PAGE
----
Reconstructing eroded paleovolcanoes on Gran Canaria, Canary Islands, using advanced geomorphometry
Karátson D., J. Yepes, M. Favalli, M.J. Rodríguez-Peces, A. Fornaciai (2016).
Geomorphology, 253, 123–134, http://dx.doi.org/10.1016/j.geomorph.2015.10.004.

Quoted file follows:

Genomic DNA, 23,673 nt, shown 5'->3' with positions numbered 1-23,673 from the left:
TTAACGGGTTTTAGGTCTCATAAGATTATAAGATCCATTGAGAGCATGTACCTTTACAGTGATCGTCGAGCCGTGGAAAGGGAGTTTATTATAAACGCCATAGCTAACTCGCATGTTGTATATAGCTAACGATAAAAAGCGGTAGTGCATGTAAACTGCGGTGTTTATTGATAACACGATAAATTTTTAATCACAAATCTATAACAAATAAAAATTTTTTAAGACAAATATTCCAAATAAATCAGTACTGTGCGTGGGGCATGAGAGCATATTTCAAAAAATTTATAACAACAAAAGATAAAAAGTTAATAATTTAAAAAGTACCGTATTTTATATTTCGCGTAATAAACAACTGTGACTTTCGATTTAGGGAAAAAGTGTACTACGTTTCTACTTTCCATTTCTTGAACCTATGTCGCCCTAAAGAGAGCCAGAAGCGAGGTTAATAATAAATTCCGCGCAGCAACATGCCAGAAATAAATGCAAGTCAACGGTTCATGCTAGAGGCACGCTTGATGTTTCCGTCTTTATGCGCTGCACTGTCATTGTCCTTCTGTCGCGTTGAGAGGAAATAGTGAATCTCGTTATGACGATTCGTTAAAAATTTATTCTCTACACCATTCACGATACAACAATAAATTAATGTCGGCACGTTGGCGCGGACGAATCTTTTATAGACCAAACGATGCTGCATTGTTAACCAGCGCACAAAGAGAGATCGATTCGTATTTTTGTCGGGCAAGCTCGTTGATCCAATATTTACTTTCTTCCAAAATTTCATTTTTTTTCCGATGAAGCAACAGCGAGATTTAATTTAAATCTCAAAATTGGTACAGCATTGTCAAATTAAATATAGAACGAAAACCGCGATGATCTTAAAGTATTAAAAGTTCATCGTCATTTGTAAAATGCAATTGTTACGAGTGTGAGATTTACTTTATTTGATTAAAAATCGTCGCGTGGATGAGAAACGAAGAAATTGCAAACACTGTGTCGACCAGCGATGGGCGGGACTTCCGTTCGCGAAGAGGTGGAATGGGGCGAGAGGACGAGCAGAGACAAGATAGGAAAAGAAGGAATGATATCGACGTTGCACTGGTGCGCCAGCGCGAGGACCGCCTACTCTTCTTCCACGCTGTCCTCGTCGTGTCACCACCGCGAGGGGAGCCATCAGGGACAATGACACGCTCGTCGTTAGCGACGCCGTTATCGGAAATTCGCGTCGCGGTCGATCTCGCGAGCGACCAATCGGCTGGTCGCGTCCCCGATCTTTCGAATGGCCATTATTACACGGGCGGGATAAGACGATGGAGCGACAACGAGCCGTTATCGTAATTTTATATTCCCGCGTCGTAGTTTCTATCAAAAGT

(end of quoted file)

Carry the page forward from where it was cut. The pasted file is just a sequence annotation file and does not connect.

Original volcanic edifices of two successive stages of Gran Canaria are reconstructed using a geomorphometric analysis of existent or restored paleosurfaces. In the reconstruction, surface fitting was applied preferably to planèzes (i.e. triangular facets of original volcano flanks) and quasi-planar surfaces, QPS (those occurring on planèzes, or scattered, slightly eroded portions derived from original cone surfaces) with the help of red relief image map (RRIM) analysis. Out of the long-lasting, Mid-Miocene to Holocene subaerial evolution of the island, the Late Miocene Fataga volcano and the subsequent, Pliocene Roque Nublo volcanoes were the largest and highest. The eruptive center of Fataga, a composite edifice (12.2–8.8 Ma) that may have grown up excentrically with respect to the previous Tejeda caldera, is well-defined by both two planèzes (named Veneguera–Mogán and Fataga–Tirajana) and QPS remnants. Its calculated original volume, ≤ 1000 km3, is close to the largest stratovolcanoes on Earth. However, its ≥ 3300 m elevation, obtained by exponential fit, may have been significantly lower due to the complex architecture of the summit region, e.g. a caldera responsible for ignimbrite eruptions. Roque Nublo, a 3.7–2.9 Ma stratovolcanic cone, which was superimposed upon the Fataga rocks ≥ 3 km west of the Fataga center, has left no considerable paleosurfaces behind due to heavy postvolcanic erosion. Yet, its remnant formations preserved in a radial pattern unambiguously define its center. Moreover, surface fitting of the outcropping rocks can be corrected taking the erosion rate for the past 3 Ma into account. Such a corrected surface fit points to a regular-shaped, ≥ 3000 m-high cone with a 25 km radius and ca. 940 km3 original volume, also comparable with the dimensions of the largest terrestrial stratovolcanoes.